Chemistry graduate and PhD student Michael Greenwood has written a fascinating article about recent clinical trials into stem cell therapies which could help treat severe Covid. Thanks to him and to News-Medical.net for publishing the article, which we’ve translated into plain English for you.
Dangerous immune responses to severe Covid
Severe Covid messes with the body’s innate and adaptive immune systems, which can lead to serious inflammation and even organ failure. Generic antiviral treatments and oxygen treatments are common. However, antibody therapy has proved useful. The downside? The side effects of these methods mean they can’t be used with vulnerable patients infected with other kinds of viruses.
Mesenchymal stem cell (MSC) therapies are thought to be much safer. They’ve already been successful in treating flu in animals. A growing number of clinical trials into MSC therapies for Covid have been underway since the start of the pandemic.
The results? It looks a lot like MSC treatment is ‘highly tolerated’ (safe) and effective in reducing Covid-related lung damage, and that means people’s chances of recovery are improved.
Using stem cells to treat serious Covid
Severe Covid causes a dramatic drop in the number and frequency of:
- Circulating CD4+ (T Cells, white blood cells that fight infection and play an important role in your immune system).
- CD8+ T-cells (mediators of adaptive immunity), as well as the body’s natural killer cells, all of which help us fight the virus. The more severe the case of Covid, the worse the potential impact of this reduction is.
MSCs have well-known regenerative properties. They are naturally attracted to places where the body is inflamed. They fine-tune several types of immune cells that calm down the excessive immune responses some people suffer when dealing with severe Covid. In all seven studies so far, plus three patient trials, the effectiveness of MSCs for moderate or severe Covid was ‘well tolerated’.
Umbilical cord blood provides the necessary stem cells
The MSCs used in the research came from the umbilical cord, fat tissue, bone marrow, menstrual blood, and embryos. The cells were injected into the body of patients in very specific doses over three different sessions. The results:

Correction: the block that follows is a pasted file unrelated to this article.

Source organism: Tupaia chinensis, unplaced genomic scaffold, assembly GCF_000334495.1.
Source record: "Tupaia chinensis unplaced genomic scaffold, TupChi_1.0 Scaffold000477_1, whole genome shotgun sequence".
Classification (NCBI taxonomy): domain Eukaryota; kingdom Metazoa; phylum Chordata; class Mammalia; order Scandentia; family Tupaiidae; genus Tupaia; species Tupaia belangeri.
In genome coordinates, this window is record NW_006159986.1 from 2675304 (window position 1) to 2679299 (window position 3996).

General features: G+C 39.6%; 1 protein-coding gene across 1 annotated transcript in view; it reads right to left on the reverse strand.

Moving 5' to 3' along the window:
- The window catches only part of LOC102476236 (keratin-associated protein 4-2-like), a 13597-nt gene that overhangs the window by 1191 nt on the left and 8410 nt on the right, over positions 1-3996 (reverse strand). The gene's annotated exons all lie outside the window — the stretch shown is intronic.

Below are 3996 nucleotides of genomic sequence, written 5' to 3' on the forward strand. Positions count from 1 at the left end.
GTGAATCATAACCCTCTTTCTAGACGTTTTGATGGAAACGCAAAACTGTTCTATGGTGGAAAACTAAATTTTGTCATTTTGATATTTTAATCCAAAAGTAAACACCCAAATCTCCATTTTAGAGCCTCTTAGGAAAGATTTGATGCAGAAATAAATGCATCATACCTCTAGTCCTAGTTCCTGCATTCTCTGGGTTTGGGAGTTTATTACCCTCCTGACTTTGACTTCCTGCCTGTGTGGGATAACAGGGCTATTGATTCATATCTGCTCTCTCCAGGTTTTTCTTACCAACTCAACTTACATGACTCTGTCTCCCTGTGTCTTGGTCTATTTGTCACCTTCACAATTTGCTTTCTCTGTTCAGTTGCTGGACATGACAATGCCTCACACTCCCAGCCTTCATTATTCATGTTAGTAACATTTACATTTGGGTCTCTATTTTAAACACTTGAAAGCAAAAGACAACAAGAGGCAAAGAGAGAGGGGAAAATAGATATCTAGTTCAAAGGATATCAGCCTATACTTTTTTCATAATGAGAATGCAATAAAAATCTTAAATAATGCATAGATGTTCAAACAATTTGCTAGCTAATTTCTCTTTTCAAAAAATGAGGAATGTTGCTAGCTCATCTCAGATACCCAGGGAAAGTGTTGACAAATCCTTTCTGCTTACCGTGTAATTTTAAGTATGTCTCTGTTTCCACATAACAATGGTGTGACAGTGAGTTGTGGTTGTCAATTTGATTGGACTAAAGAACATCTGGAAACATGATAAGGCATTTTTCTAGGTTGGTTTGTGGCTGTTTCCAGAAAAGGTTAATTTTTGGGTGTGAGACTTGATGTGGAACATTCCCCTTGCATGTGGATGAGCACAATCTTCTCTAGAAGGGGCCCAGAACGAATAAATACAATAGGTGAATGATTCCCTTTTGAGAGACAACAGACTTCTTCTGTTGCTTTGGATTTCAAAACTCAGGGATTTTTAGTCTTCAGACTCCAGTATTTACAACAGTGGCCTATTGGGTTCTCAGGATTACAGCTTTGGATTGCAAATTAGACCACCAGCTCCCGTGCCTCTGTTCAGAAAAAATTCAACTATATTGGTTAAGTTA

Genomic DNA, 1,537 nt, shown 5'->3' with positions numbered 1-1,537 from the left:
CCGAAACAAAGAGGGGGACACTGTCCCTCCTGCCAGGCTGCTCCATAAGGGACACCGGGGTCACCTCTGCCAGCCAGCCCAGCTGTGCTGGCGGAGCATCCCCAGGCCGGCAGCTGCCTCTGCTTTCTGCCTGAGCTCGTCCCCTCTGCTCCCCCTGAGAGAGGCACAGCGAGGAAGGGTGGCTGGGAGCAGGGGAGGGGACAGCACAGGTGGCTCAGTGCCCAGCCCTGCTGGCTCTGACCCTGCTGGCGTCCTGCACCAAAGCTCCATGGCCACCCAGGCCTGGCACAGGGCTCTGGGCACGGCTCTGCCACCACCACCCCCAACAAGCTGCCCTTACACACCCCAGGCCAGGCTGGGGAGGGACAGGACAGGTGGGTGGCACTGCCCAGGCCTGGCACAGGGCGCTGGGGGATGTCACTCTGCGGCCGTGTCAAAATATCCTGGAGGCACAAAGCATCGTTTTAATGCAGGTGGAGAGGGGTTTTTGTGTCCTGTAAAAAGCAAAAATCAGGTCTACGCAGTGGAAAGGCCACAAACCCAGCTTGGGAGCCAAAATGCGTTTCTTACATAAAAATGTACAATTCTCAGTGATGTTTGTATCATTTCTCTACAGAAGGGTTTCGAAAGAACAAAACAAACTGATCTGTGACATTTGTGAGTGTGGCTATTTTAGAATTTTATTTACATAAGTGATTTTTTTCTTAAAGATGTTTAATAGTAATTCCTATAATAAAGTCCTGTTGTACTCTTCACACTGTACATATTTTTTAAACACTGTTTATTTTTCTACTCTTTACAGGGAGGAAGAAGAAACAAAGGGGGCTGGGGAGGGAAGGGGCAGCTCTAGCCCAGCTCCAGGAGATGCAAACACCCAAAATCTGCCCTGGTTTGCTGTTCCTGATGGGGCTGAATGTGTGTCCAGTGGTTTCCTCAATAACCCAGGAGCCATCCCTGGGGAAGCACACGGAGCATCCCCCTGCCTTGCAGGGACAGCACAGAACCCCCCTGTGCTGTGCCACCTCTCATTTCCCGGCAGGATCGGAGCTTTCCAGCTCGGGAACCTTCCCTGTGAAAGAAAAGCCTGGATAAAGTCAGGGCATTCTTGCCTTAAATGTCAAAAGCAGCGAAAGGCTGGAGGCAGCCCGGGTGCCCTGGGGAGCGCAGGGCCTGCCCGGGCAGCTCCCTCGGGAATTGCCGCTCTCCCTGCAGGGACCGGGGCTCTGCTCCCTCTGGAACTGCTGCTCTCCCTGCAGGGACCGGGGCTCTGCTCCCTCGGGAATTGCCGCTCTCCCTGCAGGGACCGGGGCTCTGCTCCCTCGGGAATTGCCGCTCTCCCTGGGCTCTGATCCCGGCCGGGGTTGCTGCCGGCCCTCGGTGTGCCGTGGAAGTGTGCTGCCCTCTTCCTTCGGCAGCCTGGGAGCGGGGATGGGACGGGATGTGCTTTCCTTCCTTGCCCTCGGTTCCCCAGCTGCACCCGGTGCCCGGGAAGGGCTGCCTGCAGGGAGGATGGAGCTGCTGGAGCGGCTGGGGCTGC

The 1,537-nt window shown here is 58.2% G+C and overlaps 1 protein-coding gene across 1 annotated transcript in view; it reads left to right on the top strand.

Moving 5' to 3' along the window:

- The patients’ lungs were able to breathe in more oxygen
- People had better partial pressure of oxygen levels – in other words, better oxygen pressure in their arterial blood
- They saw improvements in other clinical areas
- Patients enjoyed a ‘significant’ reduction in Covid-related symptoms
- They encountered lower inflammatory cytokine levels – good news because when the body’s immune system malfunctions you can suffer a cytokine storm, which can be deadly
- In one study the volume of lung fibrosis lesions reduced ‘notably’
A previous study revealed dramatic improvements in lung lesions
An earlier study using umbilical cord-derived MSCs involved 101 patients in Wuhan, China, who were hospitalised with Covid. The volume of the solid lumps in their lungs (solid-component lesions) dropped significantly during the 28 day period after the treatment. The distance the patients managed to walk over six minutes improved too. There were very few ‘adverse events’ or side effects. This suggests the therapy is safe and ‘could be beneficial for Covid-19 patients’.
Using umbilical cord stem cells to treat severe Covid
Because most of the studies done so far involve fewer than 100 patients, the numbers aren’t totally reliable. We’ll need bigger studies before we get statistically accurate results. Because the studies were in different places, under different conditions and according to different laws, the benefits aren’t 100% clear… yet. But the early signs are good.
Future studies will look a lot closer at:
- The administrative side of trials
- The size of doses
- The number of doses
- Their frequency
- Exactly when during a person’s illness they’re given the treatment
- How to store the MSCs safely
- Whether they’re best used fresh or frozen
While MSC therapy will never replace vaccination, it could prove essential in treating people with Covid-led lung damage. It could also help plenty of other diseases where the patient is at risk of an excessive immune response and inflammation. Hopefully, the planned Phase III clinical trials will deliver the certainty needed.
Sign up today – The magic of umbilical cord stem cells
In the meantime, as trials continue, thousands of mums-to-be are deciding to collect and store their umbilical cord cells for the future. Will you join them? We already understand how these amazing cells can treat any number of diseases. It’s great to know that severe Covid could eventually join the list.
BSc (Hons) Microbiology
Biovault Family CEO, Kate Sneddon, joined Biovault in July 2009 and became Chief Executive Officer in 2016. As health industry professional her experience includes working as a microbiologist and leader at GSK for over 10 years. Her expertise in cord blood banking has been recognised in her awards, features in Parliamentary Review and Parents Guide to Cord Blood, as well as contributions to research with UCL and others.